• Low energy levels and fatigue
  • Suicidal thoughts
  • Changes in appetite and body weight 
  • Hypersomnia or insomnia
  • Impairment in concentration
  • Depressed mood 
  • Loss of interest in the baby
  • Agitation   

Severe cases of PPD may also have psychotic symptoms including hallucinations and delusions often hearing voices that order to harm infants. PPD can affect overall health and well-being. This includes poor bonds between the mother and the infant, negative parenting practices, breastfeeding failure, and marital discord. This may have serious outcomes on the psychological and physical development of the child.

Management Of PPD

Treatment varies based on the severity of symptoms, encompassing medication options such as antianxiety or antidepressants, psychotherapy (like talk therapy or cognitive behavioural therapy), and the crucial support of friends and family.

If you experience any symptoms, don’t panic; you’re not alone. Approximately 15% of women suffer from PPD. Reach out for help, ensure you have good food, take time to rest, and talk to friends to cope with the blues you’re experiencing.

Numerous case studies demonstrate that depressed postpartum women can derive benefits from treatment. The postpartum nurse or primary care physician should acknowledge and closely track depression in pregnant women. These individuals need access to treatment information and support. Some may benefit from therapy sessions, while others might need referrals to psychiatrists for treatment. Given the substantial morbidity associated with postpartum depression, prioritizing PPD prevention becomes essential.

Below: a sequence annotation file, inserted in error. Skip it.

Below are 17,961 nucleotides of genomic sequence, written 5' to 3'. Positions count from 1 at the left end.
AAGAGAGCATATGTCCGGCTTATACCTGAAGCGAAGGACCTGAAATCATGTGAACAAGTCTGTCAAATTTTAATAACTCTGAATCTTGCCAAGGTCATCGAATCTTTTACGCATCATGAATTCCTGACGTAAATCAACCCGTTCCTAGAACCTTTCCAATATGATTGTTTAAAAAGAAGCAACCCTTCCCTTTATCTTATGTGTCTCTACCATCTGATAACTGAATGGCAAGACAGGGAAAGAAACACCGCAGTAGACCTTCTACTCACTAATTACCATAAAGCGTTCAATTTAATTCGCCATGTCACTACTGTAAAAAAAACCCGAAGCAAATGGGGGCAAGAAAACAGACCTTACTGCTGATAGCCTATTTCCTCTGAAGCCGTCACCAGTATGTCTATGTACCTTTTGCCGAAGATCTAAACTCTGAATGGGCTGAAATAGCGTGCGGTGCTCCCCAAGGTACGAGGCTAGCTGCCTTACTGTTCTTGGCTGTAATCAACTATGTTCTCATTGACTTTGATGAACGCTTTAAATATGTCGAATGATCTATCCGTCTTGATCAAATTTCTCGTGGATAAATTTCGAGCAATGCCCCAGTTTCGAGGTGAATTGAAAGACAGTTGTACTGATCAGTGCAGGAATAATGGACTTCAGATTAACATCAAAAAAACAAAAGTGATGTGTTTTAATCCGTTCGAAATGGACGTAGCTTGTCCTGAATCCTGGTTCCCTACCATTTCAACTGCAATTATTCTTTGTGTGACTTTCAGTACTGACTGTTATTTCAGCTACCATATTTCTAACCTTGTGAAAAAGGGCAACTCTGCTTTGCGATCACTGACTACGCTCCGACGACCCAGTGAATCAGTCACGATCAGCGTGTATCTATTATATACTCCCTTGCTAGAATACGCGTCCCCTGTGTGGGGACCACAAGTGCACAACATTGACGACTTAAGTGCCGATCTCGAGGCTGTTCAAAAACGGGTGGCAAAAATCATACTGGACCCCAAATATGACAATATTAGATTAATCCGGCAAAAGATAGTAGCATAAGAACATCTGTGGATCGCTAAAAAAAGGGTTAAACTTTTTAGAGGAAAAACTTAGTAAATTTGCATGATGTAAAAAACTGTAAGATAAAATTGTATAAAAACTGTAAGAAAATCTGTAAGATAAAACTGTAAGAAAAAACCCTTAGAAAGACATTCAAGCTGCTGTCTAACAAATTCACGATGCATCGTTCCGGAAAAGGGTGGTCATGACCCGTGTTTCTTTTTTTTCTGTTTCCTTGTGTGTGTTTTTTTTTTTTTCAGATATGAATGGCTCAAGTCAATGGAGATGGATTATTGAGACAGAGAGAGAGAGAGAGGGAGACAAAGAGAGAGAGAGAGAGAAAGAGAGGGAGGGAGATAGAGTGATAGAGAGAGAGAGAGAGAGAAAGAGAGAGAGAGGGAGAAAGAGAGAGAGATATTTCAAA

The FDA approval for the oral drug for Postpartum Depression: 

The first oral treatment for PPD, Zurzuvae (zuranolone), has been approved by the US Food and Drug Administration.  Two randomized trials that demonstrated Zurzuvae’s efficacy for the treatment of PPD in adults led to the drug’s approval. Women who took Zurzuvae as part of the randomized control study experienced an improvement in their symptoms.

Recommended Dose: The suggested daily amount for Zurzuvae is 50mg, to be consumed once daily, with a fatty meal in the evening, for 14 days.

Take Away message:

Addressing postpartum depression (PPD) requires a thorough understanding of its underlying factors, just like any other psychological condition. It is essential for healthcare professionals to conduct comprehensive assessments of expectant mothers and couples contemplating pregnancy. This evaluation should encompass a detailed clinical and psychological history, including past gynecological, medical, and surgical experiences, as well as drug and allergy histories. Furthermore, it is crucial to explore the family history on both the maternal and paternal sides, and consider the social context of the individuals involved.

It is important to emphasize that PPD can affect not only mothers but also fathers, highlighting the need for appropriate counselling and support for both parents. Recognizing that a healthy family environment is vital for the well-being of both parents and their baby, a holistic approach to care is essential.

 

– Dr Darshit Patel, MD General Medicine

Author: Ms. Sanika Pande

Reviewed by Dr Aarti Nehra